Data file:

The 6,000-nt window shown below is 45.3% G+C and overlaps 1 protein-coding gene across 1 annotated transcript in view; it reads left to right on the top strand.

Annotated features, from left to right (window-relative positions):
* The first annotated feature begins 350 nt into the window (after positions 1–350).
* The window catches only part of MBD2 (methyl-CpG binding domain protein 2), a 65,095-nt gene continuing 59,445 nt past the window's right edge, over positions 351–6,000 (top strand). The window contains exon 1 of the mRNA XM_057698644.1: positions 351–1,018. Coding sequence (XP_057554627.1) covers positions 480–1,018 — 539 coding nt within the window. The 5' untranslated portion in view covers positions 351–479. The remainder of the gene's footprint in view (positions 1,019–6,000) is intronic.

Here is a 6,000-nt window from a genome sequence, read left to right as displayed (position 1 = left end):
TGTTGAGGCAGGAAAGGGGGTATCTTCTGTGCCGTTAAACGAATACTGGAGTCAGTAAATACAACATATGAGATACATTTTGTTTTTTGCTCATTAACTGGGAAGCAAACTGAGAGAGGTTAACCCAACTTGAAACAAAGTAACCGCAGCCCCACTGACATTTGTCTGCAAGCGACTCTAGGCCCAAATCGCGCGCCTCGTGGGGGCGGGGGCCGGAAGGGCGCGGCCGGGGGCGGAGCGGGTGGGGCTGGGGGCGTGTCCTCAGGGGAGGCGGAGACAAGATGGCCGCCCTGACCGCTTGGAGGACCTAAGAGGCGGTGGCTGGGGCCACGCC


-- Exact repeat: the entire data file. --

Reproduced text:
The 6,000-nt window shown below is 45.3% G+C and overlaps 1 protein-coding gene across 1 annotated transcript in view; it reads left to right on the top strand.

Annotated features, from left to right (window-relative positions):
* The first annotated feature begins 350 nt into the window (after positions 1–350).
* The window catches only part of MBD2 (methyl-CpG binding domain protein 2), a 65,095-nt gene continuing 59,445 nt past the window's right edge, over positions 351–6,000 (top strand). The window contains exon 1 of the mRNA XM_057698644.1: positions 351–1,018. Coding sequence (XP_057554627.1) covers positions 480–1,018 — 539 coding nt within the window. The 5' untranslated portion in view covers positions 351–479. The remainder of the gene's footprint in view (positions 1,019–6,000) is intronic.

Here is a 6,000-nt window from a genome sequence, read left to right as displayed (position 1 = left end):
TGTTGAGGCAGGAAAGGGGGTATCTTCTGTGCCGTTAAACGAATACTGGAGTCAGTAAATACAACATATGAGATACATTTTGTTTTTTGCTCATTAACTGGGAAGCAAACTGAGAGAGGTTAACCCAACTTGAAACAAAGTAACCGCAGCCCCACTGACATTTGTCTGCAAGCGACTCTAGGCCCAAATCGCGCGCCTCGTGGGGGCGGGGGCCGGAAGGGCGCGGCCGGGGGCGGAGCGGGTGGGGCTGGGGGCGTGTCCTCAGGGGAGGCGGAGACAAGATGGCCGCCCTGACCGCTTGGAGGACCTAAGAGGCGGTGGCTGGGGCCACGCC